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I curse my fond enduring heart,
Which, scorn'd, presumes not to be free: I swore I lov’d, and you believ'd, Yet, trust me, we were both deceiv'd;
Condemn'd to feel a double smart;
To hate myself, and burn for thee.
On Shakspeure's Monument at Stratford upon And thought that form was you.
SEWARD. Great Homer's birth seven sival cities claim,
Too mighty such monopoly of fame. On one who first abused, and then made Love
Yet not to birth alone did Homer owe to a Lady.
His wondrous worth : what Egypt could beFour -- with graceless verse
stow, The noble dar'd asperse:
With all the schools of Greece and Asia joind, But when he saw her well bespatter'd,
Enlarg'd th' immense expansion of his mind. Her reputation stain'd and tatter'd ;
Nor yet unrival'd the Mæonian strain : He gazed, and loved the hideous elf,
The British Eaglet and the Mantuan Swan She look'd so very like himself.
Tow'r equal heights. But happier Stratford, True sung the bard well-known to fame,
thou, Self-love and social are the same.
With incontested laurels deck thy brow:
brought To a Lady who drew her Pins from her Bonnet More than all Egypt, Greece, or Asia, taught. in a Thunder Storm.
Not Homer's self such matchless honors won;
The Greek has rivals, but thy Shakspeare none. Cease, Eliza, thy locks to despoil,
Nor remove the bright steel from thy hair; For fruitless and fond is the toil,
| A Sonnet. Imitated from the Spanish of Lopez Since Nature has made thee so fair.
de Vega: Menagiana, tom. iv. p. 176. While the rose on thy cheek shall remain,
EDWARDS. And thine eye so bewitchingly shine,
CAPRICIOUS Wray a sonnet needs must Thy endeavour must still be in vain,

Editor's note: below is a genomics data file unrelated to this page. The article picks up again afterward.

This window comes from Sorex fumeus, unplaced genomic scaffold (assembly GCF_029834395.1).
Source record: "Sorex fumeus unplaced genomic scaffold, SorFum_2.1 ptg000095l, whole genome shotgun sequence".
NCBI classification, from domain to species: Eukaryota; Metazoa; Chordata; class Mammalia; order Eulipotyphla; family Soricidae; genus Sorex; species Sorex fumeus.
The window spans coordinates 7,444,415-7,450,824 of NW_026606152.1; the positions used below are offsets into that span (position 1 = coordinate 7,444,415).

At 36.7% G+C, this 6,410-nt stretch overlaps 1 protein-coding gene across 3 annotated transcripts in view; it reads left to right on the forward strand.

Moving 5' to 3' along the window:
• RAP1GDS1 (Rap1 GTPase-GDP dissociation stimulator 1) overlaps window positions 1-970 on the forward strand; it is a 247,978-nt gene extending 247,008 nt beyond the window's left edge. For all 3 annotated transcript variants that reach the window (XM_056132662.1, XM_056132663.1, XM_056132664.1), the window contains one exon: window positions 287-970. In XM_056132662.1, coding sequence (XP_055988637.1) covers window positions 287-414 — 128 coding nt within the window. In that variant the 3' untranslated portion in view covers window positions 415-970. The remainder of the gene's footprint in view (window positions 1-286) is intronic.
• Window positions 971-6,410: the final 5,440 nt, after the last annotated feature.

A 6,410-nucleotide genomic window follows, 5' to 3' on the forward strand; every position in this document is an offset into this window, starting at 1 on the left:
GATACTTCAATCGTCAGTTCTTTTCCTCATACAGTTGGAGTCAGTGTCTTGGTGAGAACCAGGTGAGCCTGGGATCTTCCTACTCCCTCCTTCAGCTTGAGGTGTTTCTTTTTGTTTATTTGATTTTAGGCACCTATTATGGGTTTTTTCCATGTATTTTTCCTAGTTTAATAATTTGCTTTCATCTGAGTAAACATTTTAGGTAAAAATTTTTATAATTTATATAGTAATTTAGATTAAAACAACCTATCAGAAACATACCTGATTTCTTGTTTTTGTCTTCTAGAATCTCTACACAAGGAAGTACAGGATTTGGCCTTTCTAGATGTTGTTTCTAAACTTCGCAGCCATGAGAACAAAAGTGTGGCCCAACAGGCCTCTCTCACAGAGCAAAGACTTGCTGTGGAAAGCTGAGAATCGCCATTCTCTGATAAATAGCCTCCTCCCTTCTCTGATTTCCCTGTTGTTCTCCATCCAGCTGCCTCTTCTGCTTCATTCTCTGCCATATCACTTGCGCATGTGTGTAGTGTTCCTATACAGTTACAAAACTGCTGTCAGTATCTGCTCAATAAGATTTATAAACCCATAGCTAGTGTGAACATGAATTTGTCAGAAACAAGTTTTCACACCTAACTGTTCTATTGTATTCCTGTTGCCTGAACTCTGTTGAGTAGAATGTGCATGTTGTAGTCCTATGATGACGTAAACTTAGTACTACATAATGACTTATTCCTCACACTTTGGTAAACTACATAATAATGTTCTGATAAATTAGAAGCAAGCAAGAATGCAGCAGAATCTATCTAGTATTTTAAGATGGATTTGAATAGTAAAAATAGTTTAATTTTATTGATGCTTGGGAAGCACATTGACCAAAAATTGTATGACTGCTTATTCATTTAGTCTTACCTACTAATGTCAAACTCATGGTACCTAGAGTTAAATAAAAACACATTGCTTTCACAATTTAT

have; For attraction will always be thine.
I ne'er was so put to't before-a sonnet!
Why, fourteen verses must be spent upon it:
'Tis good howe'er t' have conquer d the first She who in secret yields her heart,
stave. Again may claim it from her lover; Yet I shall ne'er find rhymes enough by half, But she who plays the trifler's part,
Said I; and found myself i'the midst o' the Can ne'er her squander'd fanie recover.
second : Then grant the boon for which I pray;
If twice four verses were but fairly reckond, 'Tis better lend than throw away.
I should turn back on the hardest part and
laugh. We thought you without titles great,
Thus far with good success I think I've scribAnd wealthy with a small estate;
bled, While by your humble self alone
And of the twice seven lines have clean got You seem'd unrated and unknown.
o'er ten. But now on fortune's swelling tide
Courage! another'll finish the first triplet. High borne in all the pomp of pride,
Thanks to thee, inuse, my work begins to Of grandeur vain, and fond of pell,
shorten. 'Tis plain, my lord, you knew yourself. There's thirteen linesgot thro', driblet by driblet:
"Tis done! count how you will, I warrint
On pollard oak, hollow at heart,
Tremendous lightning darted : Their passions merit fate the same,
Tremble at God's avenging dart, They thirst and starve alike for fame.
O all ye hollow-hearted!
The gownman stopp’d, and, turning, sternly
said As Quin and Foote
I doubt, my lad, you're far worse taught than One day walk'd out
fed ! To view the country round,
Why, ay! says Tom, still jogging on, that's In merry mood
Thank God I he feeds me; but I'm taught by
Epitaph on a certain Miser.
Here lies one who for med'cines would not
A little gold, and so his life he lost:
I fancy now he'd wish again to live,
Could he but guess how much his funeral
For there is one pound one. On Captain Grenville. LORD Lyttelton.
Ye weeping muses, graces, virtues, tell,
If, since your all-accomplish'd Sidney fell,
A loss like that these plaintive lays record !
Such spotless honor; such ingenuous truth;
Such ripen'd wisdom in the bloom of yonth!
He too, like Sidney, nurs'd in Learning's arms, On a Statue of Apollo crowning Merit. For nobler war forsook her softer charms :
Like him, possess’d of every pleasing art, Merit, if thou’rt blest with riches,
The secret wish of every female heart; For God's sake buy a pair of breeches,